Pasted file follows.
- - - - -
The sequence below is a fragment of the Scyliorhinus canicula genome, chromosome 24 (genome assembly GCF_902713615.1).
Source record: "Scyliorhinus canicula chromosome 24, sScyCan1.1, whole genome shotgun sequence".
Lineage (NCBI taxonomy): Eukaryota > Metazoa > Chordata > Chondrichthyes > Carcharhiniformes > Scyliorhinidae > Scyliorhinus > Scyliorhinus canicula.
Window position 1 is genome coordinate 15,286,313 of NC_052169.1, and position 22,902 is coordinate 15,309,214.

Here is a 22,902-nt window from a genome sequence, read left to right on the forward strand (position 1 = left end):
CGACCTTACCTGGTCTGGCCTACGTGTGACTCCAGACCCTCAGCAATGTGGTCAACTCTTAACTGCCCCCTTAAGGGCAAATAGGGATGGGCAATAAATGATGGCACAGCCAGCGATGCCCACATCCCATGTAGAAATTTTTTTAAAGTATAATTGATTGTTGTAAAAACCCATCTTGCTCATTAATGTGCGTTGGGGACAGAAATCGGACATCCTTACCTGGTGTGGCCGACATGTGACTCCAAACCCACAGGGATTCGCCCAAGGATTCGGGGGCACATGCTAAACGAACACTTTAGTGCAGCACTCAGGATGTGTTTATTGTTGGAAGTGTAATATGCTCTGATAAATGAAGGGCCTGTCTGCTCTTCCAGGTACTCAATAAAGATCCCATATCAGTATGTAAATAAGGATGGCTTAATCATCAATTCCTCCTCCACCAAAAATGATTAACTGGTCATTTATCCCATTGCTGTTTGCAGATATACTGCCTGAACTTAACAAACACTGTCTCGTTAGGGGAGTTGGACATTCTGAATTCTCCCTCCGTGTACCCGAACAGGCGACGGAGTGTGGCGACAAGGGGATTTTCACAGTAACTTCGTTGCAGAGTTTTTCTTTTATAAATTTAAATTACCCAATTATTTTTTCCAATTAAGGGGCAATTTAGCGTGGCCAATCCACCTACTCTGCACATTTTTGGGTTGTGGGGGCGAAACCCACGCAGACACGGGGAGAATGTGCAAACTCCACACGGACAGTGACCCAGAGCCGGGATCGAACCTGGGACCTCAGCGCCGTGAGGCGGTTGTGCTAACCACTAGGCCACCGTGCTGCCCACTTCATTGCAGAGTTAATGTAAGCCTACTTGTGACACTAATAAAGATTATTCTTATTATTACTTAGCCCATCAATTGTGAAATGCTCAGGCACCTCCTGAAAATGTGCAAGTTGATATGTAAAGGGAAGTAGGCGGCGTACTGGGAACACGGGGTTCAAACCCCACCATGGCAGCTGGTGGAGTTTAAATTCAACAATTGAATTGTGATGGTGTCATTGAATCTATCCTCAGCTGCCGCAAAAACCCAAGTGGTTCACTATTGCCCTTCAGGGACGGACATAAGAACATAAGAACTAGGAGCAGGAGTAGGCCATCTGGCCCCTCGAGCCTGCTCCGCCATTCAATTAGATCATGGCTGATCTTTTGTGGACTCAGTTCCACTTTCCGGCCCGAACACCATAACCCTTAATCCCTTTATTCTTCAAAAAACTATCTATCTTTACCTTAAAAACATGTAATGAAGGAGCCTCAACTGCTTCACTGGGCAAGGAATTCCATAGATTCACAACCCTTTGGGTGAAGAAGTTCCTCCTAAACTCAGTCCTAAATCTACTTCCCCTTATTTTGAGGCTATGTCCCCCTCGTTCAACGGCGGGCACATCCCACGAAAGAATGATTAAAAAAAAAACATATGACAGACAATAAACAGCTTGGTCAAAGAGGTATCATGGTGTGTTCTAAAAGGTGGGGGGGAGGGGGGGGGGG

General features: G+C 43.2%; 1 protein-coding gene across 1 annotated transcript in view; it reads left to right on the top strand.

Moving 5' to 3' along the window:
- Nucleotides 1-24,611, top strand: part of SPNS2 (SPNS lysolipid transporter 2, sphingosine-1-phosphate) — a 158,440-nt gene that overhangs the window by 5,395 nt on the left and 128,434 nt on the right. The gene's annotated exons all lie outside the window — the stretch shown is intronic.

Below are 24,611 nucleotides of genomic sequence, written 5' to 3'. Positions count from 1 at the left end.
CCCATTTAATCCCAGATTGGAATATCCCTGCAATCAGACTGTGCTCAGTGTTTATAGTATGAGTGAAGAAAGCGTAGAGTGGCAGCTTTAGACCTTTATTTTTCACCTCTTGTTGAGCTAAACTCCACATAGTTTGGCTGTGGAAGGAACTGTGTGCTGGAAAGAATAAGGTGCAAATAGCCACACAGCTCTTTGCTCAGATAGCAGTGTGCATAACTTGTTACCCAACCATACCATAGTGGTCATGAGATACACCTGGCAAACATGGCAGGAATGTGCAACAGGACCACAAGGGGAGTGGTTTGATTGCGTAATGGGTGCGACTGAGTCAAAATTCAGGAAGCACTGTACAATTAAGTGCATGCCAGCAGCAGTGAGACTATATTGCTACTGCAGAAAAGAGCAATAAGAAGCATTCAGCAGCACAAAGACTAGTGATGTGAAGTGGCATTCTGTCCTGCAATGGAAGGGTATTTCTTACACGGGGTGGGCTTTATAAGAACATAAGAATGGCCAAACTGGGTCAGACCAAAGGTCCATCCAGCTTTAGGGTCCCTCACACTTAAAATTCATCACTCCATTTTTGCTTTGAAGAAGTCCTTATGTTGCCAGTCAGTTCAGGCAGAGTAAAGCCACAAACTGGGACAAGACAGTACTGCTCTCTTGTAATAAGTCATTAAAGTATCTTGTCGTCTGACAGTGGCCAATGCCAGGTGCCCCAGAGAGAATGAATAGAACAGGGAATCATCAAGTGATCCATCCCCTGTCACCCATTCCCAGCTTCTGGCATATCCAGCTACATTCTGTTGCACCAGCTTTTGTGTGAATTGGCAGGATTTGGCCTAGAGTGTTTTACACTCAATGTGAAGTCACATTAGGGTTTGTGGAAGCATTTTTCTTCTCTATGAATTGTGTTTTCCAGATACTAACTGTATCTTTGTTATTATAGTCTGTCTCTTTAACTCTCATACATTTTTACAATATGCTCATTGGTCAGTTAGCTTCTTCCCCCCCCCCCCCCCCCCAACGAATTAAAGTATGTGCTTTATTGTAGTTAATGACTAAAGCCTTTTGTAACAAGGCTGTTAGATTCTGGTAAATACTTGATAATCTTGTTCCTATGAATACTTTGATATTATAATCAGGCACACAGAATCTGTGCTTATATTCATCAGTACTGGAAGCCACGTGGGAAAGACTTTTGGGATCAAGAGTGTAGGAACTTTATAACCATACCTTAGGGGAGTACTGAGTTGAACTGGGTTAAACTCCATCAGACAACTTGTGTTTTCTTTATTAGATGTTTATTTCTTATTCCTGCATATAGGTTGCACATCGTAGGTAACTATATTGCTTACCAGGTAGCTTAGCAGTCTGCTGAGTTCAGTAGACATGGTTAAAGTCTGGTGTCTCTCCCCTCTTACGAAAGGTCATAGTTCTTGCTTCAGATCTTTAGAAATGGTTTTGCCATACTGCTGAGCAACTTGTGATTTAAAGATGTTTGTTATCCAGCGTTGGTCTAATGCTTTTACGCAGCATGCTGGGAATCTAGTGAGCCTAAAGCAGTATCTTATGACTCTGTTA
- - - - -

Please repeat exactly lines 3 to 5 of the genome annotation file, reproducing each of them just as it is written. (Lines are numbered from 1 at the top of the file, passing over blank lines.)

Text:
Lineage (NCBI taxonomy): Eukaryota > Metazoa > Chordata > Chondrichthyes > Carcharhiniformes > Scyliorhinidae > Scyliorhinus > Scyliorhinus canicula.
Window position 1 is genome coordinate 15,286,313 of NC_052169.1, and position 22,902 is coordinate 15,309,214.

Here is a 22,902-nt window from a genome sequence, read left to right on the forward strand (position 1 = left end):